Parent Company Faces $54m Claim under Guarantee Created By Email
Businesses are often unaware that a legally binding contract can be made by a simple exchange of e-mails. The Court of Appeal has recently confirmed that an enforceable guarantee can be created by a series of e-mails authenticated by the online signature of the guarantor.
The case, Golden Ocean Group Ltd. v Salgaocar Mining Industries PVT Ltd., arose out of negotiations for the charter of a ship by Golden Ocean to Salgaocar's chartering arm, Trustworth Shipping Pte Ltd. In a series of e-mails, the parties agreed a number of amendments to a standard form document. It was intended that the parties would sign a full and complete agreement incorporating all the key terms agreed and including a guarantee to be given by Salgaocar. That was never done. Confirming an earlier High Court decision, the Court of Appeal ruled that the parties had intended to be bound by the terms in the e-mails.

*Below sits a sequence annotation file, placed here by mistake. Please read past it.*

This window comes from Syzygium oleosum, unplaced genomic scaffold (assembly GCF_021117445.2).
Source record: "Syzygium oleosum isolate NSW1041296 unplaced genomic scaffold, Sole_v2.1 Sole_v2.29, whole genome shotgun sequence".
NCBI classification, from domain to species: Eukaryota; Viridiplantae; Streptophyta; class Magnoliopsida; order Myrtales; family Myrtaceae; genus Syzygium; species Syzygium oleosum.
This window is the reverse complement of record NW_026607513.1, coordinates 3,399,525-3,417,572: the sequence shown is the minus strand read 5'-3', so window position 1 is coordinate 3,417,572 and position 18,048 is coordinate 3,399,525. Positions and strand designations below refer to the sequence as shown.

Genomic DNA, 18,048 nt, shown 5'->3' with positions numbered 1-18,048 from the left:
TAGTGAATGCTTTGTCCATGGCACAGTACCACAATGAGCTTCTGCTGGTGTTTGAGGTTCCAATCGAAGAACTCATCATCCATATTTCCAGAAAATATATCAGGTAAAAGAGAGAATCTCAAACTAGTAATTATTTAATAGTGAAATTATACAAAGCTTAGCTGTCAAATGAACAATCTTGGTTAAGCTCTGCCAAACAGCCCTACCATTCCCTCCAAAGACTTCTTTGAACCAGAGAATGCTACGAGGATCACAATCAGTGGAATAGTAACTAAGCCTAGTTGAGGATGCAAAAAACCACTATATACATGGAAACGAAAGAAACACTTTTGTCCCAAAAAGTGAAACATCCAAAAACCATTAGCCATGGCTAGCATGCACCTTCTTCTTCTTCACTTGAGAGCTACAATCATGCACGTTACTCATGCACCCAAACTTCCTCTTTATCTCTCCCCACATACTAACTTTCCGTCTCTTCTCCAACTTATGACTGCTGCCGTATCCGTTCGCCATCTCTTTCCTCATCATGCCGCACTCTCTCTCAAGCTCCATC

It is very easy to become blasé about emails. Businesspeople sometimes think that there is some particular magic about having a formal written agreement signed by the parties. However, the general rule is that a contract does not have to be in writing (although with a deal of any complexity, it is always sensible to have written evidence of what has been agreed). One exception to the general rule relates to contracts to guarantee. A guarantee must be in writing signed by, or on behalf of, the guarantor. However, in the Golden Ocean case, the Court of Appeal confirmed that where a person puts his name on an e-mail to indicate that it is sent with his authority and that he takes responsibility for its contents, that will count as a signature. This will be the case even where only the first name, initials or possibly even a nickname is used.
To find out more, please contact David Dees or Nick Crook.
Filed: 22/05/2012 08:45:36